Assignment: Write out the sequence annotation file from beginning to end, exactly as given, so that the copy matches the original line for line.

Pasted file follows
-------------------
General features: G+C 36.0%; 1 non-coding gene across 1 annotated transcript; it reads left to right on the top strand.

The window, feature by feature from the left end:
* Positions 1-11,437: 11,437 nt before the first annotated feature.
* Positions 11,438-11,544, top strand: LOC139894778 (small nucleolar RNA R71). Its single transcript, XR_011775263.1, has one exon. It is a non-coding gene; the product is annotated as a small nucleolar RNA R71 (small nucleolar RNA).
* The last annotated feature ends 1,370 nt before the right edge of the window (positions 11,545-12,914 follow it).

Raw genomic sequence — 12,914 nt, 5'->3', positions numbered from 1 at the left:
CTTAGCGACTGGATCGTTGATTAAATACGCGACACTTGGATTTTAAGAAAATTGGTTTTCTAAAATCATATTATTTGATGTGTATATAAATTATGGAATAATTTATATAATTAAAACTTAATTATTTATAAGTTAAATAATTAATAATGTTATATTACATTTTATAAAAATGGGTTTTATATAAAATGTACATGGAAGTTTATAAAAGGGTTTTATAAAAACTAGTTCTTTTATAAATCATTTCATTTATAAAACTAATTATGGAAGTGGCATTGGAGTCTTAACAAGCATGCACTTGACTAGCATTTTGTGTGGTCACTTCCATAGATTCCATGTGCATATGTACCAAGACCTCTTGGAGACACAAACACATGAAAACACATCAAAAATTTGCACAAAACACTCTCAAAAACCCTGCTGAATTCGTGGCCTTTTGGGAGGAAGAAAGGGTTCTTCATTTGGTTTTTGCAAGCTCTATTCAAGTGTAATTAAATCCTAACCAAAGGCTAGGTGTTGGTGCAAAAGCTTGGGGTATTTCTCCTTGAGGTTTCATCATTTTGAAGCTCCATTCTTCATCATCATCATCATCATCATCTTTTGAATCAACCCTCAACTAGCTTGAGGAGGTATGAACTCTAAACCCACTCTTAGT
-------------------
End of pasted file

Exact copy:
General features: G+C 36.0%; 1 non-coding gene across 1 annotated transcript; it reads left to right on the top strand.

The window, feature by feature from the left end:
* Positions 1-11,437: 11,437 nt before the first annotated feature.
* Positions 11,438-11,544, top strand: LOC139894778 (small nucleolar RNA R71). Its single transcript, XR_011775263.1, has one exon. It is a non-coding gene; the product is annotated as a small nucleolar RNA R71 (small nucleolar RNA).
* The last annotated feature ends 1,370 nt before the right edge of the window (positions 11,545-12,914 follow it).

Raw genomic sequence — 12,914 nt, 5'->3', positions numbered from 1 at the left:
CTTAGCGACTGGATCGTTGATTAAATACGCGACACTTGGATTTTAAGAAAATTGGTTTTCTAAAATCATATTATTTGATGTGTATATAAATTATGGAATAATTTATATAATTAAAACTTAATTATTTATAAGTTAAATAATTAATAATGTTATATTACATTTTATAAAAATGGGTTTTATATAAAATGTACATGGAAGTTTATAAAAGGGTTTTATAAAAACTAGTTCTTTTATAAATCATTTCATTTATAAAACTAATTATGGAAGTGGCATTGGAGTCTTAACAAGCATGCACTTGACTAGCATTTTGTGTGGTCACTTCCATAGATTCCATGTGCATATGTACCAAGACCTCTTGGAGACACAAACACATGAAAACACATCAAAAATTTGCACAAAACACTCTCAAAAACCCTGCTGAATTCGTGGCCTTTTGGGAGGAAGAAAGGGTTCTTCATTTGGTTTTTGCAAGCTCTATTCAAGTGTAATTAAATCCTAACCAAAGGCTAGGTGTTGGTGCAAAAGCTTGGGGTATTTCTCCTTGAGGTTTCATCATTTTGAAGCTCCATTCTTCATCATCATCATCATCATCATCTTTTGAATCAACCCTCAACTAGCTTGAGGAGGTATGAACTCTAAACCCACTCTTAGT